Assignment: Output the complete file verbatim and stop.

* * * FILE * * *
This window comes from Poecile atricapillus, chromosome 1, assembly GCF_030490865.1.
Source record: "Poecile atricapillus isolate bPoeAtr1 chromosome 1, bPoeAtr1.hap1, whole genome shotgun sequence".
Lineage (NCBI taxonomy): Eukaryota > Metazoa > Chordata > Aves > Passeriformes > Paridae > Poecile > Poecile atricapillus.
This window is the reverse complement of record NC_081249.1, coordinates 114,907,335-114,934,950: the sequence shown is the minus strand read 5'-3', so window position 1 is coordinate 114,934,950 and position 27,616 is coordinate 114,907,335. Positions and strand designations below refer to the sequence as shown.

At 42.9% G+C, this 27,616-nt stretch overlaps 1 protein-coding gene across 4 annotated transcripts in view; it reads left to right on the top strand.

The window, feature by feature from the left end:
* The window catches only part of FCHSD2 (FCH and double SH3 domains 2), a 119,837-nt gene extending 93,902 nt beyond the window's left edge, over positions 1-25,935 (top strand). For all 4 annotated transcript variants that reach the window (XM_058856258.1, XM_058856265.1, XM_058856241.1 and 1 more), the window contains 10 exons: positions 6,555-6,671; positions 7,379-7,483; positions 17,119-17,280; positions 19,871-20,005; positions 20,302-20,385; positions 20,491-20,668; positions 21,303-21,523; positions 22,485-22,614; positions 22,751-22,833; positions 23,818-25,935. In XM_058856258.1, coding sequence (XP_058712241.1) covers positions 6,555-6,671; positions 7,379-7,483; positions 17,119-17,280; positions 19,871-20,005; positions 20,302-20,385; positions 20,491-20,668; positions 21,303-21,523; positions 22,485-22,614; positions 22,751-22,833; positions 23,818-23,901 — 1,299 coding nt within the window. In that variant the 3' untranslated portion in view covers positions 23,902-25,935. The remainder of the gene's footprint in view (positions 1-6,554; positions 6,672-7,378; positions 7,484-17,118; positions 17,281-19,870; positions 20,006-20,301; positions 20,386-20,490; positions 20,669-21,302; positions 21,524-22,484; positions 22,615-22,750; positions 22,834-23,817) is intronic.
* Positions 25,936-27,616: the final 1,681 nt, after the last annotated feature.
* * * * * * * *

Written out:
This window comes from Poecile atricapillus, chromosome 1, assembly GCF_030490865.1.
Source record: "Poecile atricapillus isolate bPoeAtr1 chromosome 1, bPoeAtr1.hap1, whole genome shotgun sequence".
Lineage (NCBI taxonomy): Eukaryota > Metazoa > Chordata > Aves > Passeriformes > Paridae > Poecile > Poecile atricapillus.
This window is the reverse complement of record NC_081249.1, coordinates 114,907,335-114,934,950: the sequence shown is the minus strand read 5'-3', so window position 1 is coordinate 114,934,950 and position 27,616 is coordinate 114,907,335. Positions and strand designations below refer to the sequence as shown.

At 42.9% G+C, this 27,616-nt stretch overlaps 1 protein-coding gene across 4 annotated transcripts in view; it reads left to right on the top strand.

The window, feature by feature from the left end:
* The window catches only part of FCHSD2 (FCH and double SH3 domains 2), a 119,837-nt gene extending 93,902 nt beyond the window's left edge, over positions 1-25,935 (top strand). For all 4 annotated transcript variants that reach the window (XM_058856258.1, XM_058856265.1, XM_058856241.1 and 1 more), the window contains 10 exons: positions 6,555-6,671; positions 7,379-7,483; positions 17,119-17,280; positions 19,871-20,005; positions 20,302-20,385; positions 20,491-20,668; positions 21,303-21,523; positions 22,485-22,614; positions 22,751-22,833; positions 23,818-25,935. In XM_058856258.1, coding sequence (XP_058712241.1) covers positions 6,555-6,671; positions 7,379-7,483; positions 17,119-17,280; positions 19,871-20,005; positions 20,302-20,385; positions 20,491-20,668; positions 21,303-21,523; positions 22,485-22,614; positions 22,751-22,833; positions 23,818-23,901 — 1,299 coding nt within the window. In that variant the 3' untranslated portion in view covers positions 23,902-25,935. The remainder of the gene's footprint in view (positions 1-6,554; positions 6,672-7,378; positions 7,484-17,118; positions 17,281-19,870; positions 20,006-20,301; positions 20,386-20,490; positions 20,669-21,302; positions 21,524-22,484; positions 22,615-22,750; positions 22,834-23,817) is intronic.
* Positions 25,936-27,616: the final 1,681 nt, after the last annotated feature.